Rajoy refutes 'Skype president' plan for Catalonia

The parliament of Catalonia meets on Wednesday for the first time since the elections of December 21, 2017. The most interesting question will be the conundrum: can the president of a territory rule from permanent exile?

This intriguing situation arises because Carles Puigdemont, the former regional president and current leader of the Junts Per Catalunya coalition of independence-seeking parties, wants to resume his role. But he fled to Belgium (Washington Post) in October and still faces a Spanish arrest warrant.

Pro-independence parties gained a narrow majority of parliamentary seats in the December poll, but remain shy of absolute support with a figure of 47.5 percent.

However, pro-Spain parties are not united and do not command all the other 52.5 percent.

Puigdemont has suggested he run his presidency from Brussels, appearing before the Parliament on a huge video-link screen. Spanish prime minister, Mariano Rajoy, dismissed this idea, as quoted by newsagency Bloomberg: “If someone wants to take charge, they have to be physically present.”

Rajoy, according to the Financial Times, said his administration would continue to run Catalonia if Puigdemont tried to lead it from another country.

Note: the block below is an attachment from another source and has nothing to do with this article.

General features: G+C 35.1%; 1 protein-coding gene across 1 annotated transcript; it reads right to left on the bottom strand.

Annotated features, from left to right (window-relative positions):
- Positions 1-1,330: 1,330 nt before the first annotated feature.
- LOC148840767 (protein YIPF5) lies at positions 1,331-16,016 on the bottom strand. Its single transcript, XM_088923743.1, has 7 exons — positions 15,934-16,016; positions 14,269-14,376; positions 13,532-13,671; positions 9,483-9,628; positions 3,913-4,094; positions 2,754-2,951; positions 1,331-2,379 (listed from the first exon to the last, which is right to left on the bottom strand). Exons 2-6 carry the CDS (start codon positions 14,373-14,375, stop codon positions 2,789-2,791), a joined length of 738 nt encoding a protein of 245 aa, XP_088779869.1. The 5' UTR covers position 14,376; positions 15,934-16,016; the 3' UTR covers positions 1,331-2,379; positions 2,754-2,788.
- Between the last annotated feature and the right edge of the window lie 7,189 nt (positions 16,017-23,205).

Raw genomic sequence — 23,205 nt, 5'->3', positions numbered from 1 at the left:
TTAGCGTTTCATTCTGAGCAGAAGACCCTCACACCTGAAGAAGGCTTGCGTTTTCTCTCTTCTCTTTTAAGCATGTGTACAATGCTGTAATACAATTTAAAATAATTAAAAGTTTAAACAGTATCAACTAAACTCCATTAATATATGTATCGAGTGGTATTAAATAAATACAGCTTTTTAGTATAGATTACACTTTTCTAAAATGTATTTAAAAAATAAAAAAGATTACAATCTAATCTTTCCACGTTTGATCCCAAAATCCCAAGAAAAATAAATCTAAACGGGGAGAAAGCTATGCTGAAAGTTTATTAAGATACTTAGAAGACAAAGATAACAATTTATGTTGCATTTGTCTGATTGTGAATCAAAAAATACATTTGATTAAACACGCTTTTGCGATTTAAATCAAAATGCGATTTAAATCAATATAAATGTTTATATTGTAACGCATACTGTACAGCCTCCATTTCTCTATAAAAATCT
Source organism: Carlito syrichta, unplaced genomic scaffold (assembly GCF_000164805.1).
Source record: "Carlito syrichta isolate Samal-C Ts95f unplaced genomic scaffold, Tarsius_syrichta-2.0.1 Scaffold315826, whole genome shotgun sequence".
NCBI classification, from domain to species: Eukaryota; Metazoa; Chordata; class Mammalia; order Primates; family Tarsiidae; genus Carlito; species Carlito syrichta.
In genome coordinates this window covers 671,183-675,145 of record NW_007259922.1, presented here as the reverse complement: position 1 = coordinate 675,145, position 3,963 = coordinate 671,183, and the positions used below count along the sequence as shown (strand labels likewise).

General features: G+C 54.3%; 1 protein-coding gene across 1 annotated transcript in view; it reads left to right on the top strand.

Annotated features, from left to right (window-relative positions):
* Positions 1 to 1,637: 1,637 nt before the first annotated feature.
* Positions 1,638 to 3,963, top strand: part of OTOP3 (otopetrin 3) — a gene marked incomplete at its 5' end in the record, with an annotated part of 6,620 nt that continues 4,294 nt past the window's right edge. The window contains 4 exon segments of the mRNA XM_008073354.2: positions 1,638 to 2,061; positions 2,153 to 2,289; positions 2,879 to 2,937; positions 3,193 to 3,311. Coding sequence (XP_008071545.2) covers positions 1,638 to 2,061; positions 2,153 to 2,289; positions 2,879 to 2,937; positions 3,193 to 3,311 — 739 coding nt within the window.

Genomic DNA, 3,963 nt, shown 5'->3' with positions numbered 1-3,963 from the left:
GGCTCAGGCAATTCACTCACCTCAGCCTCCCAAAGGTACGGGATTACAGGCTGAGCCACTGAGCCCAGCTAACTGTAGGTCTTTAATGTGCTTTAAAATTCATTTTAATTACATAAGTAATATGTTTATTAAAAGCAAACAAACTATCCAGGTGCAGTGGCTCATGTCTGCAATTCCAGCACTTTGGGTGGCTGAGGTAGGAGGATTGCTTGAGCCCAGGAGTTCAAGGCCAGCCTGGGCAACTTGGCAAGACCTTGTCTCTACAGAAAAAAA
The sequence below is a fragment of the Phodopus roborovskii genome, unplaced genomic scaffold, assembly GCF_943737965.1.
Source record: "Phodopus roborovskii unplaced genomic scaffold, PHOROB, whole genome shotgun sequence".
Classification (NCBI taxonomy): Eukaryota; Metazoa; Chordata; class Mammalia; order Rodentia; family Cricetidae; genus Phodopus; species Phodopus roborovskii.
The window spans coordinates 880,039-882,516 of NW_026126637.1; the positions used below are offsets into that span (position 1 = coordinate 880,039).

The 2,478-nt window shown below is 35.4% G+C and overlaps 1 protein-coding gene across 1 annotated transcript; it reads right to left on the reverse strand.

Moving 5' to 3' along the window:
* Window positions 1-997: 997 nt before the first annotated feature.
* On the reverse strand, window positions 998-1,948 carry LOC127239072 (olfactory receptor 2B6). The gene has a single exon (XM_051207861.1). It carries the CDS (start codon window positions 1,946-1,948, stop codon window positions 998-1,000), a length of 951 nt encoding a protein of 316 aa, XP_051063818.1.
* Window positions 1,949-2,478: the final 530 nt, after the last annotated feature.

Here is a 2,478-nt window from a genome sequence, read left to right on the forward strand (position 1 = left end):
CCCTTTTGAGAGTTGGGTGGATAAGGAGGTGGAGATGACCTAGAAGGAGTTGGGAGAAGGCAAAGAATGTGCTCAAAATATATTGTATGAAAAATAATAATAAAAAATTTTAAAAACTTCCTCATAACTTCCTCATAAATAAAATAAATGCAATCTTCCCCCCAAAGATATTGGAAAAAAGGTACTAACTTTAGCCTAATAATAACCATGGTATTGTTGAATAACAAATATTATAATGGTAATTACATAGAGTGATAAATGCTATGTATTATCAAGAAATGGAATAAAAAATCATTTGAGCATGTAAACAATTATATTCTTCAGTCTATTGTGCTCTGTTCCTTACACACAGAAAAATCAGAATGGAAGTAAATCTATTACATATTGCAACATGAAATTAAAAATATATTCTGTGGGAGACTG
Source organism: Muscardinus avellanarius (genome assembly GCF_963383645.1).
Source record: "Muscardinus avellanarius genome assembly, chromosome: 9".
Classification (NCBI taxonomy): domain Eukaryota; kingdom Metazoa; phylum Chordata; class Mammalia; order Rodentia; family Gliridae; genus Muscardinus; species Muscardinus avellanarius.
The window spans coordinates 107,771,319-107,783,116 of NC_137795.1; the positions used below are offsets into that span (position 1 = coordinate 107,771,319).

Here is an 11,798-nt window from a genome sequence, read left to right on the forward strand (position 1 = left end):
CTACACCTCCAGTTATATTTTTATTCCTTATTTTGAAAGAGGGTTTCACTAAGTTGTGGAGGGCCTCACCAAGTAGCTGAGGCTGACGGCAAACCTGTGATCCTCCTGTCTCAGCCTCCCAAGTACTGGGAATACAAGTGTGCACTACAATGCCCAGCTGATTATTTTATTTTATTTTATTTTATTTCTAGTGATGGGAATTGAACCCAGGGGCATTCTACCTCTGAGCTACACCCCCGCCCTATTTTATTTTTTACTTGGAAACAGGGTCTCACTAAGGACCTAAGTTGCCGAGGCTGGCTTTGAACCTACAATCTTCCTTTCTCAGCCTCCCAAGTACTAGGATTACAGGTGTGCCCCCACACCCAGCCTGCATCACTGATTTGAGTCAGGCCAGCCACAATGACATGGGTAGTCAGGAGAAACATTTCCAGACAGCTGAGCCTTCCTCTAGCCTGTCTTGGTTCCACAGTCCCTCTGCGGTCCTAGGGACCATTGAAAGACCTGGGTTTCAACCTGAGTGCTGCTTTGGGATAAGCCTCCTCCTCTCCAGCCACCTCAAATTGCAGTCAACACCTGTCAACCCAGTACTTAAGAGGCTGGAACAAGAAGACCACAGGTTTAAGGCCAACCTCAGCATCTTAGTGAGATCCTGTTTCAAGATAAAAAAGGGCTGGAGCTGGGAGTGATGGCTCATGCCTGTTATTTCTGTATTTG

(For a recent history of events in Catalonia, see WikiTribune reports, Separatist parties narrowly win .... and Catalonia’s separatism put to test.)

The timetable for Catalonia looks like this:

  • 17 January: The Parlament (Catalonia’s parliament) meets to form groupings
  • 6 February: Deadline for investiture of office-holders
  • April: President and all office-holders must be confirmed and in place

Article 67.3 of Catalonia’s Statute of Autonomy states that if two months pass from the first vote on a presidential candidate without anyone being successful, the Parliament is “automatically” dissolved. So another election is not beyond the bounds of possibility.

However Puigdemont does have the support of all the independence parties, who agreed to his candidacy at a Brussels meeting on January 9, as the New York Times reports.

Spanish national paper El País, in an editorial, described the proposal to install Puigdemont while he remains outside Catalonia as “a grotesque headlong dash to nowhere” (link in English).

This is an emerging story which needs expansion if you wish to EDIT to add information or discuss it in TALK.

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